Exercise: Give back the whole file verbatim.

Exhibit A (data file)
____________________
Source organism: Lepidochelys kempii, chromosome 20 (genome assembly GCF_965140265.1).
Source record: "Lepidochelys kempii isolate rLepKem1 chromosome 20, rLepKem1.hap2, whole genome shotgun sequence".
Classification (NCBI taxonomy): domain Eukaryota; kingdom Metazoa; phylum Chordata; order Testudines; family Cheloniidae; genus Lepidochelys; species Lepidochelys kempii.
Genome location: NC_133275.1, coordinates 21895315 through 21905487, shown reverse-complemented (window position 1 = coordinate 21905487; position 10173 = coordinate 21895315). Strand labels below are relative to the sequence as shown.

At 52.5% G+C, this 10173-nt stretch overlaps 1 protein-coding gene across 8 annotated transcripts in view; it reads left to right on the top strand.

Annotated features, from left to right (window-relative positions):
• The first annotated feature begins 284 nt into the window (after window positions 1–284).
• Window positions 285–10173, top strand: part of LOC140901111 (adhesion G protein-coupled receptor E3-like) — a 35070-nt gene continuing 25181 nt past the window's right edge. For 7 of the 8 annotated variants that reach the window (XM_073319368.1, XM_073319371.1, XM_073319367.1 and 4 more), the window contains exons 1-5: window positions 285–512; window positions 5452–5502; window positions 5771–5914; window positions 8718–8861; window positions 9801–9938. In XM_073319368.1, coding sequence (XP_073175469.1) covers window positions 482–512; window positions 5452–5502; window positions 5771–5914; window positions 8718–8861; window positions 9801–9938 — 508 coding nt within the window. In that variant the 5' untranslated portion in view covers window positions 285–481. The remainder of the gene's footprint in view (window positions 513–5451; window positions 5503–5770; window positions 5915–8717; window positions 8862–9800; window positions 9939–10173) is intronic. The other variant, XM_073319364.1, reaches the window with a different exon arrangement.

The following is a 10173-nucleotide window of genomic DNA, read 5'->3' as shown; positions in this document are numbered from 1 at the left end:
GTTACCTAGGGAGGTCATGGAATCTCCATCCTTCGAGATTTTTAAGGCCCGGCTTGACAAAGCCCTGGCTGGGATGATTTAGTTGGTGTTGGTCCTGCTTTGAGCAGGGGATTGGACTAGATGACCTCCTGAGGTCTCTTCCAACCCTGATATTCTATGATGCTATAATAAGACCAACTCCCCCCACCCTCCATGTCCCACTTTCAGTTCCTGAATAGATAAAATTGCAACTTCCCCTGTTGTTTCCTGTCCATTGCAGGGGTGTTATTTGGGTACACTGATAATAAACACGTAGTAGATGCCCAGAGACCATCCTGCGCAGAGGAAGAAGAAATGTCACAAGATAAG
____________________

Source organism: Lepidochelys kempii, chromosome 20 (genome assembly GCF_965140265.1).
Source record: "Lepidochelys kempii isolate rLepKem1 chromosome 20, rLepKem1.hap2, whole genome shotgun sequence".
Classification (NCBI taxonomy): domain Eukaryota; kingdom Metazoa; phylum Chordata; order Testudines; family Cheloniidae; genus Lepidochelys; species Lepidochelys kempii.
Genome location: NC_133275.1, coordinates 21895315 through 21905487, shown reverse-complemented (window position 1 = coordinate 21905487; position 10173 = coordinate 21895315). Strand labels below are relative to the sequence as shown.

At 52.5% G+C, this 10173-nt stretch overlaps 1 protein-coding gene across 8 annotated transcripts in view; it reads left to right on the top strand.

Annotated features, from left to right (window-relative positions):
• The first annotated feature begins 284 nt into the window (after window positions 1–284).
• Window positions 285–10173, top strand: part of LOC140901111 (adhesion G protein-coupled receptor E3-like) — a 35070-nt gene continuing 25181 nt past the window's right edge. For 7 of the 8 annotated variants that reach the window (XM_073319368.1, XM_073319371.1, XM_073319367.1 and 4 more), the window contains exons 1-5: window positions 285–512; window positions 5452–5502; window positions 5771–5914; window positions 8718–8861; window positions 9801–9938. In XM_073319368.1, coding sequence (XP_073175469.1) covers window positions 482–512; window positions 5452–5502; window positions 5771–5914; window positions 8718–8861; window positions 9801–9938 — 508 coding nt within the window. In that variant the 5' untranslated portion in view covers window positions 285–481. The remainder of the gene's footprint in view (window positions 513–5451; window positions 5503–5770; window positions 5915–8717; window positions 8862–9800; window positions 9939–10173) is intronic. The other variant, XM_073319364.1, reaches the window with a different exon arrangement.

The following is a 10173-nucleotide window of genomic DNA, read 5'->3' as shown; positions in this document are numbered from 1 at the left end:
GTTACCTAGGGAGGTCATGGAATCTCCATCCTTCGAGATTTTTAAGGCCCGGCTTGACAAAGCCCTGGCTGGGATGATTTAGTTGGTGTTGGTCCTGCTTTGAGCAGGGGATTGGACTAGATGACCTCCTGAGGTCTCTTCCAACCCTGATATTCTATGATGCTATAATAAGACCAACTCCCCCCACCCTCCATGTCCCACTTTCAGTTCCTGAATAGATAAAATTGCAACTTCCCCTGTTGTTTCCTGTCCATTGCAGGGGTGTTATTTGGGTACACTGATAATAAACACGTAGTAGATGCCCAGAGACCATCCTGCGCAGAGGAAGAAGAAATGTCACAAGATAAG